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Comment Re:What about the parents? (Score 1) 278

Wow judging by the amount of intolerance and pedantic annoyance in this and you previous replies I'm guessing you must be really smart and the fact that you must interact with us mere mortals must just eat you up.[/vent]

I for one thing would have liked to see whether the results observed in the group that received the games console were seen also in the control group after they received their consoles. That would certainly seem to have been completely feasible. Also it would be interesting to see if the test scores improved over time because as we all know when you have an awesome new toy you want to play with it all the time but interest wanes as time passes.

Something tells me that a few decades ago the introduction of a baseball kit or a new bicycle would have produced much the same effect.

ps: Mister Dvorkin, please don't eviscerate me again with your clever, clever wit.

Comment Re:DRM fights used game sales, not piracy. (Score 1) 631

Actually I'm thinking this might be part of a policy to make PC gaming in general a big enough pain in the neck to cause the majority of PC gamers to migrate to consoles which are far more robust when it comes to content control. The gradual shift towards "Games-on-Demand" for the consoles will then achieve the goal of killing second hand selling.

Comment Re:Why? (Score 5, Insightful) 294

People paying for content is not the issue here. Execs thinking that a for-pay service in a world of for-free services will be viable is. There will always be a free alternative and that is where people will go.
People like Mr. Diller believe that if everybody gets together and starts charging for content then consumers will have no choice but to pay up.
The fact is there will always be a free alternative. I'm not saying there isn't or won't be a market for premium content.
Just that there will always be free. Free-as-in-beer and hopefully free-as-in-speech.

Comment Re:It was nice while it lasted (Score 5, Insightful) 329

Shoutcast to the rescue, yes you have no control over the track selection but it's free, the actual streaming providers are completely decentralised and I've found that recently I'm not really using the next and ban features of Yes will be missed but it was by no means indispensible.

Comment Re:Screw this (Score 1) 476

I just can't believe slashdot actually linked to some OSS zealot's (the kind of idiot who makes the rest of us look bad) blag and presented it as credible news.

Don't get me wrong, I applaud any opportunity to push OSS in favor of proprietary software but the kind of obscenity laden ranting this person was spouting gets dismissed as such and hurts our case for OSS.

Oh an Iceland's economy has not collapsed, it is seriously ailing, but not dead yet.

Comment Re:The opposite of what the EULA was invented for. (Score 2, Insightful) 116

I may be misunterstanding the tone of the quote but it seems to me that the 'consumer protection' being discussed here is the actual regulation of EULAs.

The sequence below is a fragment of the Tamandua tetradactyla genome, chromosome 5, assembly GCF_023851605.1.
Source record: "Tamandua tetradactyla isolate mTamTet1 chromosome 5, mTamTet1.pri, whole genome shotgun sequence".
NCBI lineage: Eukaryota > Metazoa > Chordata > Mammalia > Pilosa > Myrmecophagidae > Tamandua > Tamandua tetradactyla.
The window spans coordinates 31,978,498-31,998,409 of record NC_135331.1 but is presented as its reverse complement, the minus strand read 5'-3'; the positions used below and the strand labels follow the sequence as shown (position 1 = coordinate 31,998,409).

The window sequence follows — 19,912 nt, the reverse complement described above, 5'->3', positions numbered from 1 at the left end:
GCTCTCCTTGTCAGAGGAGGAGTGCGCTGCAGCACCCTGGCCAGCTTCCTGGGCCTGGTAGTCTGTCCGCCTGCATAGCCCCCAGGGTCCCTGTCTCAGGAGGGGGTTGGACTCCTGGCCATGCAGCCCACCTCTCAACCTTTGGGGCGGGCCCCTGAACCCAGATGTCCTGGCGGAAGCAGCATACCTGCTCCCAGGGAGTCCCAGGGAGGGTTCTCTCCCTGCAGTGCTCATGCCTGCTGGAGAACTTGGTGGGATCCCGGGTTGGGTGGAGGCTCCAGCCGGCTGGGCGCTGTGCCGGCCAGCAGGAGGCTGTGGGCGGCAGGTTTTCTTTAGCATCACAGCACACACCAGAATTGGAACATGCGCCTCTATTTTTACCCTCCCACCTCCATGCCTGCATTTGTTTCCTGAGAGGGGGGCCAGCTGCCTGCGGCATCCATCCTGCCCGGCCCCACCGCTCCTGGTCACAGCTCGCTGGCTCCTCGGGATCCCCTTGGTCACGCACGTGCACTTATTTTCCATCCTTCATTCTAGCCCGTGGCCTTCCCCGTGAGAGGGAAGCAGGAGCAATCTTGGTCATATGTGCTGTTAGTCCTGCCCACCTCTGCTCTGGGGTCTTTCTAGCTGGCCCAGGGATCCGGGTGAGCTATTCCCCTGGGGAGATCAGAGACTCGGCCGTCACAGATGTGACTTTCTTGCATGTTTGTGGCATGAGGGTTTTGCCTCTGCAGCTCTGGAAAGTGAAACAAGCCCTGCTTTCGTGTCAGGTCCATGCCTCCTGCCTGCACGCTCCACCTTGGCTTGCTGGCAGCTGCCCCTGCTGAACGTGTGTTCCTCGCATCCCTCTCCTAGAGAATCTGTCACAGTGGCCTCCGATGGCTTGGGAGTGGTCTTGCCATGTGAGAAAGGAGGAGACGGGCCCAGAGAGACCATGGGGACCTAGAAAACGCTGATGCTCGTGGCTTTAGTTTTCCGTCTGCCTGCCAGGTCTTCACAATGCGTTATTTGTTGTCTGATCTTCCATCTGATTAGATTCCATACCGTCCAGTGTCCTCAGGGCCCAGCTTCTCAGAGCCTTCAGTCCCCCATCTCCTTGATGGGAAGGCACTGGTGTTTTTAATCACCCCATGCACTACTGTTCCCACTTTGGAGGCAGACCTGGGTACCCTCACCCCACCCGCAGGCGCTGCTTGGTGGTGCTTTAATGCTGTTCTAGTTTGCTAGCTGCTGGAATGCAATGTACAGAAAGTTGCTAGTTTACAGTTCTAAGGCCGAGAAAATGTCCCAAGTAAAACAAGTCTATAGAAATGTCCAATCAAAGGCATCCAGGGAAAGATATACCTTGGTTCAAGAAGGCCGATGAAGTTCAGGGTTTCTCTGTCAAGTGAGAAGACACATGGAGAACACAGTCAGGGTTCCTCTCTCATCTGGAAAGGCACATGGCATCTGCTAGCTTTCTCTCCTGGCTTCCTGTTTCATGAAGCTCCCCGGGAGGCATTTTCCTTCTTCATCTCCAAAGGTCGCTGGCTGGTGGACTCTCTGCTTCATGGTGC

To put it more clearly: It seems to me that the FTC would regulate EULAs to protect consumers from being screwed over by software makers' overly complicated EULAs

Comment Hang on... (Score 4, Insightful) 171

So is it just me or does this bear a striking resemblance to Nvidia's recent demo of shutter glasses combined with a 120Hz HDTV. To me the black glasses are a dead giveaway.

As far as the "any source" part is concerned, let's not be silly here, you need concrete depth information. Sure our brains can infer this information but the sheer processing grunt required for a computer to do this means it will not be done any time soon at least not in realtime on full motion video.

I am embarrassed for Ars Technica and more than a little disappointed.


Submission Skype caught out over video enhancement 'hack'->

superglaze writes: "When Skype signed a deal with Logitech to enable "high quality" video calls, what it didn't make clear is that an option already existed within Skype to manually boost video quality. But Skype removed the feature, possibly to protect its new partnership. Guess what? The users of that feature cried foul, and now Skype has been forced to do a U-turn, reintroducing the option to manually increase resolution. Surely a victory for the consumer, albeit of a free product. I wonder how this will affect Skype's ongoing problem with being profitable."
Link to Original Source
Social Networks

Submission Grammarians versus semi-literate college students->

pthompson writes: This spat started with complaints [by residents of this well-to-do London suburb] about the poor grammar in postings [by college students], but some are suggesting that the editors of the local rag delete semi-literate comments. Is grammar still important in the world of the Internet? Would there be justification in censuring semi-literate students?
Link to Original Source

Submission Mobile Geforce 8800 GTX First Review

An anonymous reader writes: NVIDIA has finally squeezed its GEFORCE 8800 hardware into a notebook and it looks like mobile gaming has taken a definite turn for the better. Here's a full review of a notebook featuring the GEFORCE 8800M GTX and an Intel Core 2 Duo T7800 2.4GHz CPU. Could this be the best gaming notebook ever made?

"I'm not afraid of dying, I just don't want to be there when it happens." -- Woody Allen